Relationship between Debt Restructuring/Recovery, Tax Treatments and Economic Stimulus Package

On 11th January 2021, Malaysia’s Prime Minister Muhyiddin Yassin has announced a nationwide travel ban and a 14-day lockdown in the capital and five states. The lockdown is extended further to all states in Malaysia except Sarawak on 22nd January 2021.

The businesses in five essential economic sectors are allowed to operate; however, the non-essential businesses such as recreational services and entertainment & leisure will be hit by another round of closures and lower demand. The lockdown has increased the risk of companies going into insolvency, no matter how established they are. Companies are struggling to keep their financial wheels turning, which has created unprecedented business liquidity issues.

A restructuring or recovery exercise happens when the business is facing financial pressures. Restructuring is a process wherein a company or an entity experiencing financial distress and liquidity problems refinances its existing debt obligations to gain more flexibility in the short-term and make its debt load more manageable overall. Whereas, recovery involves recovering debt due and payable either from an individual or a company.

Below are the tax treatments in dealing with debt restructuring or recovery:

  1. Bad debts deductions

Bad debt is an expense that a business incurs once the repayment of credit previously extended to a customer is estimated to be uncollectible. Under Section 34(2) of the Income Tax Act 1967, a trade debt is reasonably estimated to be irrecoverable either wholly or partly, is deductible from gross income in computing the adjusted income of the creditor’s business.

2. Waiver of debts/Receipts of expenditure that has been previously written off

Under Section 30(4) of the Income Tax Act 1967, the waiver of debts is treated as taxable income in the hands of the beneficiary if the debt had previously claimed as tax deduction.

Economic Stimulus Package

In the Economic Stimulus Packages announced on 27th March 2020, the Government has welcomed the willingness of banking institutions to offer a 6-month moratorium, converting of credit card balance to term loans and restructuring of corporate loans. While on the latest Economic Stimulus Package announced on 18th January 2021, the moratorium facility, including extension of the moratorium and restructuring of loan repayment will continue to be offered by banks as announced previously. And for the flood-affected states, 15 banks have offered the loan repayment moratorium.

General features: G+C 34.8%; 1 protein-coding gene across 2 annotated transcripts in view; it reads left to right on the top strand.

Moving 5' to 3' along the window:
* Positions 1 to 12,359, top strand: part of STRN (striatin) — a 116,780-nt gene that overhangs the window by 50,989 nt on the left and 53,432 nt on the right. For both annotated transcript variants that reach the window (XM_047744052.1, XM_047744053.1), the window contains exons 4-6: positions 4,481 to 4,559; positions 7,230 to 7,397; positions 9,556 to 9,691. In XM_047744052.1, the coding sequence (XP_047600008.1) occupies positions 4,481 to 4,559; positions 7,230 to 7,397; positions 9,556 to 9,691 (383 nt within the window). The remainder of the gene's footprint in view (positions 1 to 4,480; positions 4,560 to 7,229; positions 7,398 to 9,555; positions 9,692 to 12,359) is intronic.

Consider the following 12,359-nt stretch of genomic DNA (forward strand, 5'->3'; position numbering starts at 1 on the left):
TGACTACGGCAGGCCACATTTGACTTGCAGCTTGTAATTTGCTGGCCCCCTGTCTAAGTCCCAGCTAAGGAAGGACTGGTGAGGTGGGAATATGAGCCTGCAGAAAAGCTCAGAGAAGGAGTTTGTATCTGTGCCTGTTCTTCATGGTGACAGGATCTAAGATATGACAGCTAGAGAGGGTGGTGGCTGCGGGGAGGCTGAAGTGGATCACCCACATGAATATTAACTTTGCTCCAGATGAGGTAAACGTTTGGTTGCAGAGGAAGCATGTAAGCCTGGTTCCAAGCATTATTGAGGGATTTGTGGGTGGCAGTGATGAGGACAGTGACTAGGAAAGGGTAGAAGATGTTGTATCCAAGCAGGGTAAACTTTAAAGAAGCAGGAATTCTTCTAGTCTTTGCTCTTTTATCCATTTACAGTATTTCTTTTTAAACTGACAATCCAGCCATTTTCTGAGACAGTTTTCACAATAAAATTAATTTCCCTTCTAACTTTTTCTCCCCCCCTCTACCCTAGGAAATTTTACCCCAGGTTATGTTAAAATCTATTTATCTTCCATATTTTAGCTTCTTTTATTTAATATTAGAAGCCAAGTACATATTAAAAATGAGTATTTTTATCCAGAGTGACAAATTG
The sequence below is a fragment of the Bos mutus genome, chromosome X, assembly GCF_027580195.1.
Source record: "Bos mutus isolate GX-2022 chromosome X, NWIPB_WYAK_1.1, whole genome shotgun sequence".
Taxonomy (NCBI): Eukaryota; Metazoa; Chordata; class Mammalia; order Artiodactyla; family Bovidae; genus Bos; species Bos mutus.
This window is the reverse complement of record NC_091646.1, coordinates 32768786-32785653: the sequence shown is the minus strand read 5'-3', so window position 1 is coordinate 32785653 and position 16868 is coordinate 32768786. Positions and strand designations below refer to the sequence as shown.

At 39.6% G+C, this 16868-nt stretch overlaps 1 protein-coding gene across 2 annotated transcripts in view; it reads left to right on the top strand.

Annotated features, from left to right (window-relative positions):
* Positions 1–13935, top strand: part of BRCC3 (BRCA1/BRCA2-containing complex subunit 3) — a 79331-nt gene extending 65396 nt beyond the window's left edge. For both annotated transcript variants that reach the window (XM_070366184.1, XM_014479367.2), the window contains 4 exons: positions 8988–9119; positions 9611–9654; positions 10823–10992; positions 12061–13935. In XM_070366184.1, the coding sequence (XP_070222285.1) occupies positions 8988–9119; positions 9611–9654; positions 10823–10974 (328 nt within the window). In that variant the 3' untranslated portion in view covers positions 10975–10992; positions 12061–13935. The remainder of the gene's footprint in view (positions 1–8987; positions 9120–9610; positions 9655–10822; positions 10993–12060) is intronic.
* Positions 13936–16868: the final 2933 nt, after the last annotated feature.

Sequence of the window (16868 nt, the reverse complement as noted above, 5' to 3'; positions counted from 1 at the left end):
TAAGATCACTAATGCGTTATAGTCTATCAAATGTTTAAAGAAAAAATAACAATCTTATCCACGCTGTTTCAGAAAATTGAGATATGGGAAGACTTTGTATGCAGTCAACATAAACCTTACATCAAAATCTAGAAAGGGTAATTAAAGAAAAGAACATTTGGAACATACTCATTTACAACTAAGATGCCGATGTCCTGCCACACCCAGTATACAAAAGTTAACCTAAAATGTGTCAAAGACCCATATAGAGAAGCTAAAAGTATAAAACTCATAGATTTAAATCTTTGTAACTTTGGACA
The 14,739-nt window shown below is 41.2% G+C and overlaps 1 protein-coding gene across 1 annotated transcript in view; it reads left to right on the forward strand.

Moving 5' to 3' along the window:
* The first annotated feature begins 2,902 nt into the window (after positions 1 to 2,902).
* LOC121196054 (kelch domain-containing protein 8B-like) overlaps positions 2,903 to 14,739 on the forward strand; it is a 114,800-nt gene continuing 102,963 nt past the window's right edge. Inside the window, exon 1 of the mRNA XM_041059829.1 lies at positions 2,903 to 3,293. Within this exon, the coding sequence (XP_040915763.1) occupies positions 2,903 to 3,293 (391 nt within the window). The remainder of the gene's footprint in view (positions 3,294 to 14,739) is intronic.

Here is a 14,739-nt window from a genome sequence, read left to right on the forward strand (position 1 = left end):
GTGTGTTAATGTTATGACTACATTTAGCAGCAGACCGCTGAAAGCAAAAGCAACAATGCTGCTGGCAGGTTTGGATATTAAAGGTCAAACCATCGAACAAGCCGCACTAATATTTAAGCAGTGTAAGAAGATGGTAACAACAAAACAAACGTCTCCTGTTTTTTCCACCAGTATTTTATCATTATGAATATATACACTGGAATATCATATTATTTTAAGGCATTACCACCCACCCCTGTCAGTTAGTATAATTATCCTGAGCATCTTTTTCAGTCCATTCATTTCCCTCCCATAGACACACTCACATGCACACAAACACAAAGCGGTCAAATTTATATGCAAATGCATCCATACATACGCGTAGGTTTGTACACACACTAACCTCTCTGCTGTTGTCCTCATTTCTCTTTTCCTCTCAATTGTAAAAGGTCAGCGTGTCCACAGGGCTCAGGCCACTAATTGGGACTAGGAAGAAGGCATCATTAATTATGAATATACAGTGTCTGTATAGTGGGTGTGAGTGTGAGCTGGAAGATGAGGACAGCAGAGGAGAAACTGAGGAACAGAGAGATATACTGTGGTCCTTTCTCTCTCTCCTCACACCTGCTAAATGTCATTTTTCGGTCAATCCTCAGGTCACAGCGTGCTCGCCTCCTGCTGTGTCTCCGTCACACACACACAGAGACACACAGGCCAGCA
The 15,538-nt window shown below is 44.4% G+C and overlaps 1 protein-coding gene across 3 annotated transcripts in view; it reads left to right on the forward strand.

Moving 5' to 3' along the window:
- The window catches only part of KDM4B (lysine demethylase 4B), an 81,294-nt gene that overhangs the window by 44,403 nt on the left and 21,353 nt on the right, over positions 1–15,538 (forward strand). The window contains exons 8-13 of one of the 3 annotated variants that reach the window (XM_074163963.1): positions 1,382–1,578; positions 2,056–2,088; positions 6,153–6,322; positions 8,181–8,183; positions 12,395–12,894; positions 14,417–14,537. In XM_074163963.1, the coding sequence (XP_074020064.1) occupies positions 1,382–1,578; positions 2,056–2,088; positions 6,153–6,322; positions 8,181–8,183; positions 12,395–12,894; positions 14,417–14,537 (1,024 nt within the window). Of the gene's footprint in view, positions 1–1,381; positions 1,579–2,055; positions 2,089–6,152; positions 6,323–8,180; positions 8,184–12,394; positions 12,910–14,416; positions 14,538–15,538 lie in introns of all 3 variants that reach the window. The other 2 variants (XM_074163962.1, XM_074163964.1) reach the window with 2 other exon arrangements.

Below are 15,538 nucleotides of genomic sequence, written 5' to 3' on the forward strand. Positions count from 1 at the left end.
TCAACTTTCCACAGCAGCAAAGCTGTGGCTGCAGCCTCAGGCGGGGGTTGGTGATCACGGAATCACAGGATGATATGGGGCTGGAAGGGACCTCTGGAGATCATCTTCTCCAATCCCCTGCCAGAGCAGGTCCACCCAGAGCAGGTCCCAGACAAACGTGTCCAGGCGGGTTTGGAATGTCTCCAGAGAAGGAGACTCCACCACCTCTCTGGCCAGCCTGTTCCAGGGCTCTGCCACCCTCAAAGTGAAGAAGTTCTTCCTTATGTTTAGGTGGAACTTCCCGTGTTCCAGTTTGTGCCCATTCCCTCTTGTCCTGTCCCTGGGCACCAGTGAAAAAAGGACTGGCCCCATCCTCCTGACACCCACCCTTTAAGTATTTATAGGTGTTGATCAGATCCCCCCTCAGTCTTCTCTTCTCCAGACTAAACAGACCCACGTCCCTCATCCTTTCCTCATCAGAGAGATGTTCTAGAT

The timing is perfect for businesses to restructure their debts. In short, debts can be paid by (i) income from the business operations, (ii) funds from the balance sheet, or (iii) new money. New money can be from new borrowings, whether it is from lenders or white knights or new capital from the shareholders.

As of 18th January 2021, more than 1.3 million borrowers have applied for and received such assistance, with an approval rate of 95 per cent for individual borrowers and 99 per cent for SME borrowers. Malaysians need not worry about contacting their respective banks should they require repayment flexibility.


COVID-19 has already infected millions of people and claimed nearly half a million lives. The sudden halts in economic activity and employment are far worse than anything on record, in depth and speed. The economies of developing countries are being harmed by drastic and the necessary measures are recommended.

Having access to experts, insights and accurate information as quickly as possible is critical. 

If you would like to discuss any of the points raised, feel free to contact us.